New Australian Anti-scam Sharing Technology Unveiled

Commonwealth Bank of Australia (CBA) is taking an extra step towards improving Australia’s “whole-of-ecosystem” approach to combatting scams, by being the first bank to integrate and share information into a new anti-scam intelligence loop (intel loop).

Co-designed by the Australian Financial Crimes Exchange (AFCX) and National Anti-Scam Centre (NASC), the intel loop means banks, telecommunications networks, internet service providers and social media companies can share information on scams between themselves more easily – enabling faster action and greater protections.

Organisations that integrate into the loop will be able to quickly share verified information with other participants, so that phone numbers and URLs used by scammers for calls and SMSs can be blocked, and fake websites, social media advertisements and posts taken down.

Information sharing between participants will be increased in phases, with an initial focus on reducing the number of SMS phishing scams. Since integrating, CBA has submitted over 1,200 entries into the loop containing scam phone numbers and dodgy URLs. According to NASC, phishing was the most common type of scam attempted in 2023.¹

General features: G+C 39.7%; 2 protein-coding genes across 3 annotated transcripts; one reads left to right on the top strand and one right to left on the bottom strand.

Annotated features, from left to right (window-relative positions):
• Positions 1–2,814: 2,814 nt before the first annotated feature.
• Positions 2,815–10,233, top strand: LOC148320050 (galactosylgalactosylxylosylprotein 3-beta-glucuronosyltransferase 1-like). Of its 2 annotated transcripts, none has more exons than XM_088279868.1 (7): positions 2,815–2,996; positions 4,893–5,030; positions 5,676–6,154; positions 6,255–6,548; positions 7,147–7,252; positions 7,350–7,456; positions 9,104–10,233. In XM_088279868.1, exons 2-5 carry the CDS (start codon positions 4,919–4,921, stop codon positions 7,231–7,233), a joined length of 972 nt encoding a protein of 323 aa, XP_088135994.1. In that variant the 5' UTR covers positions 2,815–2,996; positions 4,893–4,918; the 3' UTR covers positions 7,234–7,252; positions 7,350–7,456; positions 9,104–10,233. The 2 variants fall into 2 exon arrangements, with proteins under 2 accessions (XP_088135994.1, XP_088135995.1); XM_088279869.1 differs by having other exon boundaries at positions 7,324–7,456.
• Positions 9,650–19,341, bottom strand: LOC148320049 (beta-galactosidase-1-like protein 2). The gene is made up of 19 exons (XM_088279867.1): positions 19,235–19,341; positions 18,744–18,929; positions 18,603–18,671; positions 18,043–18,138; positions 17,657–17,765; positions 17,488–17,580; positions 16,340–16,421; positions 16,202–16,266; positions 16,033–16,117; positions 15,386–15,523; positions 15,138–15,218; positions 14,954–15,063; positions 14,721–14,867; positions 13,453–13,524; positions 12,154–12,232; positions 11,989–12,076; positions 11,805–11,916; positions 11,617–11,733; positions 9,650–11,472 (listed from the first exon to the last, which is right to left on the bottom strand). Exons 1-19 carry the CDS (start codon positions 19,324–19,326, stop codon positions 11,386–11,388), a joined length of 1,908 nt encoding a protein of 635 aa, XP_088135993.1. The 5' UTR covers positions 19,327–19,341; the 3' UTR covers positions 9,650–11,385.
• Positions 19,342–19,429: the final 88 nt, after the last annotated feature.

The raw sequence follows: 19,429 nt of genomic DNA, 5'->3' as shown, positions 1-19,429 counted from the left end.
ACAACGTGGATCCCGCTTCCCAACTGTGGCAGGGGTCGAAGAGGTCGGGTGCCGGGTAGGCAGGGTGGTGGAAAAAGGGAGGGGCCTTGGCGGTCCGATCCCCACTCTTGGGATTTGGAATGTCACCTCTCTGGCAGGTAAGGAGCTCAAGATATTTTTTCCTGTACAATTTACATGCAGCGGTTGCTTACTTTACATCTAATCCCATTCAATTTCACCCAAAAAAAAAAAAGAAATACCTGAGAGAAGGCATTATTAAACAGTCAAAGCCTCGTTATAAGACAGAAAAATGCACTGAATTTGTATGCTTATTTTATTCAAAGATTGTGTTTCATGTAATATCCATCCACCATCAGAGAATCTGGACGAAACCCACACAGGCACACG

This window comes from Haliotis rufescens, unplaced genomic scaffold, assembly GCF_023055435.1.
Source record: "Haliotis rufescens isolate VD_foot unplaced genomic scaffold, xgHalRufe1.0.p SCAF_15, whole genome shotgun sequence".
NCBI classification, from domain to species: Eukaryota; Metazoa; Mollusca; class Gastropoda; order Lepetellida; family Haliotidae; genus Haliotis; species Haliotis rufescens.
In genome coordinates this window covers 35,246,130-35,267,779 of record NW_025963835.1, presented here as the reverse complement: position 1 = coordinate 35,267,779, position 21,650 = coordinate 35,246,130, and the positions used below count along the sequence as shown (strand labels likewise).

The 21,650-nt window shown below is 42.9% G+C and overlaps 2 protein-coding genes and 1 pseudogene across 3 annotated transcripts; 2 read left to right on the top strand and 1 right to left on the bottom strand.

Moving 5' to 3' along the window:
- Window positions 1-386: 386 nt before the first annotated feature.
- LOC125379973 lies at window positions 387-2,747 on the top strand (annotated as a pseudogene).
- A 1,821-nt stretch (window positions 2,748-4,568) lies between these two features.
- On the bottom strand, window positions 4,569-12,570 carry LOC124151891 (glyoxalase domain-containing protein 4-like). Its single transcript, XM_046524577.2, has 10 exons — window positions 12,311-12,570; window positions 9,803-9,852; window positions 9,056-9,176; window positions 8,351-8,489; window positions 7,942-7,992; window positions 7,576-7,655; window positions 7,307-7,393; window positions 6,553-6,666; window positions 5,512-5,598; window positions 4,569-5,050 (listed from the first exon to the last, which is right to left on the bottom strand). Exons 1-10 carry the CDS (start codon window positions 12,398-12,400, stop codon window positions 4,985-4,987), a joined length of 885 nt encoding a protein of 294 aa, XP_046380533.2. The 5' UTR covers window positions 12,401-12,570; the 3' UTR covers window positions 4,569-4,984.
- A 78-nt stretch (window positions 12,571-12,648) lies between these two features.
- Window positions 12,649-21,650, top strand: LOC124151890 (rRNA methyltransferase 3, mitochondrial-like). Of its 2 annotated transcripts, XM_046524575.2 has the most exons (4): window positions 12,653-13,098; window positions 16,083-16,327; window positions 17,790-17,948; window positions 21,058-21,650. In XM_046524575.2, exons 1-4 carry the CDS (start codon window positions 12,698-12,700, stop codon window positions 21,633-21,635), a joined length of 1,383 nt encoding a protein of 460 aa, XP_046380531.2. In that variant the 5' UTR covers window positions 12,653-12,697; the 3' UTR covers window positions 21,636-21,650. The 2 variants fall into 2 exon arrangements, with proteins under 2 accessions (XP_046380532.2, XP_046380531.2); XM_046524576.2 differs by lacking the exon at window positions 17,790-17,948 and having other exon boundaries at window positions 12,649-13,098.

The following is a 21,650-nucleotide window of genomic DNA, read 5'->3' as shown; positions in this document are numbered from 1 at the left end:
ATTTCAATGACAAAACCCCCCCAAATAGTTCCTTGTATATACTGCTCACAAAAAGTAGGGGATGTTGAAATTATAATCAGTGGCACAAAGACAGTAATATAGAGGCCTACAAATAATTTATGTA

While NASC data shows that overall scam losses in Australia have begun to fall,² CBA recognises that greater collaboration across industries, government and law enforcement is critical for Australia to become a less attractive target for scammers.

James Roberts, General Manager Group Fraud at CBA, who recently attended the Minister’s delegation to Singapore said: “We view this as a ‘whole-of-ecosystem’ problem, with the majority of scams originating outside the banking sector, often as fake websites, texts and social media advertisements.

“As the first bank to integrate into AFCX’s intel loop, CBA is committing to sharing across industries the intelligence we collect, to help bolster the nation’s response. It has been encouraging recently to see a reduction in the amount our customers are losing to scams, but there is more to do.

“Our fraud team helped to build the intel loop infrastructure, adding another layer to Australia’s defence. To combat scams effectively we must coordinate across banks, telcos, governments, social media and digital platforms. CBA encourages key industry players to integrate into the loop, as the more organisations contributing intelligence the stronger our defences will be,” Mr Roberts added.

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